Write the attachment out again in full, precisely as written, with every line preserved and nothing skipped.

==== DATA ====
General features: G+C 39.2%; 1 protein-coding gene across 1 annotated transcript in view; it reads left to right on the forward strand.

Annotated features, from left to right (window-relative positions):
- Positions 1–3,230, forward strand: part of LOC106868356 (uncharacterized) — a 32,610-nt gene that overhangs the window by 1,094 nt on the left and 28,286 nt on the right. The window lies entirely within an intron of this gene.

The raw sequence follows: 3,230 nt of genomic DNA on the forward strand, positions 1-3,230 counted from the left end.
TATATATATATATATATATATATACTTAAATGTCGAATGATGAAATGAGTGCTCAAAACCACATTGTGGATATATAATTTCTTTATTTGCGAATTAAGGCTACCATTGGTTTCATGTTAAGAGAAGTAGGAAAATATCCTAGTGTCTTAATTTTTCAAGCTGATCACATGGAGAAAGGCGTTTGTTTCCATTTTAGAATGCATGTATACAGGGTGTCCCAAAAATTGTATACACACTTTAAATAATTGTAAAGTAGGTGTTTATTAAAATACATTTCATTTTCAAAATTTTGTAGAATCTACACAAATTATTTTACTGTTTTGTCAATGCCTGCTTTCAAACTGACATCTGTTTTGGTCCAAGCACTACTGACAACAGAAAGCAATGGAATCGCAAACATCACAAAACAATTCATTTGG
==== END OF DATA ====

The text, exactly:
General features: G+C 39.2%; 1 protein-coding gene across 1 annotated transcript in view; it reads left to right on the forward strand.

Annotated features, from left to right (window-relative positions):
- Positions 1–3,230, forward strand: part of LOC106868356 (uncharacterized) — a 32,610-nt gene that overhangs the window by 1,094 nt on the left and 28,286 nt on the right. The window lies entirely within an intron of this gene.

The raw sequence follows: 3,230 nt of genomic DNA on the forward strand, positions 1-3,230 counted from the left end.
TATATATATATATATATATATATACTTAAATGTCGAATGATGAAATGAGTGCTCAAAACCACATTGTGGATATATAATTTCTTTATTTGCGAATTAAGGCTACCATTGGTTTCATGTTAAGAGAAGTAGGAAAATATCCTAGTGTCTTAATTTTTCAAGCTGATCACATGGAGAAAGGCGTTTGTTTCCATTTTAGAATGCATGTATACAGGGTGTCCCAAAAATTGTATACACACTTTAAATAATTGTAAAGTAGGTGTTTATTAAAATACATTTCATTTTCAAAATTTTGTAGAATCTACACAAATTATTTTACTGTTTTGTCAATGCCTGCTTTCAAACTGACATCTGTTTTGGTCCAAGCACTACTGACAACAGAAAGCAATGGAATCGCAAACATCACAAAACAATTCATTTGG